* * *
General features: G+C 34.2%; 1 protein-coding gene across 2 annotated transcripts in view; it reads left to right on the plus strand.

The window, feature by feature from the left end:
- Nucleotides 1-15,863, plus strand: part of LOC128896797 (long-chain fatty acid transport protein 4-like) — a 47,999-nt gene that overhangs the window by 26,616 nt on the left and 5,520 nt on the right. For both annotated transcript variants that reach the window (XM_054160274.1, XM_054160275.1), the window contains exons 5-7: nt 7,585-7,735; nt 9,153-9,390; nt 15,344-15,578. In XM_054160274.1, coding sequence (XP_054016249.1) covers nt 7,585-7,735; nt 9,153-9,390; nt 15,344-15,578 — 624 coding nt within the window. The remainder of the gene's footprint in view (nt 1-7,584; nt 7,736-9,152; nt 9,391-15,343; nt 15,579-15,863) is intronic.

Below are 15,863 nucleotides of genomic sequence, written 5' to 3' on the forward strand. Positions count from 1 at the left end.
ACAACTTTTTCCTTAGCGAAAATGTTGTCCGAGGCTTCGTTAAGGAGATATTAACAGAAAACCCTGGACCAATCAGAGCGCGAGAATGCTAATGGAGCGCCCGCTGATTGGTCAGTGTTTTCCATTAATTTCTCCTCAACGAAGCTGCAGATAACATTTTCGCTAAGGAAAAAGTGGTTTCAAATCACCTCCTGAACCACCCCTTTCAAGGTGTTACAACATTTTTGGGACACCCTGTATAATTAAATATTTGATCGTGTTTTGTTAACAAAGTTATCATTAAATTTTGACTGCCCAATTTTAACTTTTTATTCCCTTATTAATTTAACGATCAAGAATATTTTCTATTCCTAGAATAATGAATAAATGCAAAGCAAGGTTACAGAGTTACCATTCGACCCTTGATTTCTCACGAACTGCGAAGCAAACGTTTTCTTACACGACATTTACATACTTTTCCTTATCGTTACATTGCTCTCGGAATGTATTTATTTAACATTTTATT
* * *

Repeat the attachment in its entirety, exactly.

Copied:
General features: G+C 34.2%; 1 protein-coding gene across 2 annotated transcripts in view; it reads left to right on the plus strand.

The window, feature by feature from the left end:
- Nucleotides 1-15,863, plus strand: part of LOC128896797 (long-chain fatty acid transport protein 4-like) — a 47,999-nt gene that overhangs the window by 26,616 nt on the left and 5,520 nt on the right. For both annotated transcript variants that reach the window (XM_054160274.1, XM_054160275.1), the window contains exons 5-7: nt 7,585-7,735; nt 9,153-9,390; nt 15,344-15,578. In XM_054160274.1, coding sequence (XP_054016249.1) covers nt 7,585-7,735; nt 9,153-9,390; nt 15,344-15,578 — 624 coding nt within the window. The remainder of the gene's footprint in view (nt 1-7,584; nt 7,736-9,152; nt 9,391-15,343; nt 15,579-15,863) is intronic.

Below are 15,863 nucleotides of genomic sequence, written 5' to 3' on the forward strand. Positions count from 1 at the left end.
ACAACTTTTTCCTTAGCGAAAATGTTGTCCGAGGCTTCGTTAAGGAGATATTAACAGAAAACCCTGGACCAATCAGAGCGCGAGAATGCTAATGGAGCGCCCGCTGATTGGTCAGTGTTTTCCATTAATTTCTCCTCAACGAAGCTGCAGATAACATTTTCGCTAAGGAAAAAGTGGTTTCAAATCACCTCCTGAACCACCCCTTTCAAGGTGTTACAACATTTTTGGGACACCCTGTATAATTAAATATTTGATCGTGTTTTGTTAACAAAGTTATCATTAAATTTTGACTGCCCAATTTTAACTTTTTATTCCCTTATTAATTTAACGATCAAGAATATTTTCTATTCCTAGAATAATGAATAAATGCAAAGCAAGGTTACAGAGTTACCATTCGACCCTTGATTTCTCACGAACTGCGAAGCAAACGTTTTCTTACACGACATTTACATACTTTTCCTTATCGTTACATTGCTCTCGGAATGTATTTATTTAACATTTTATT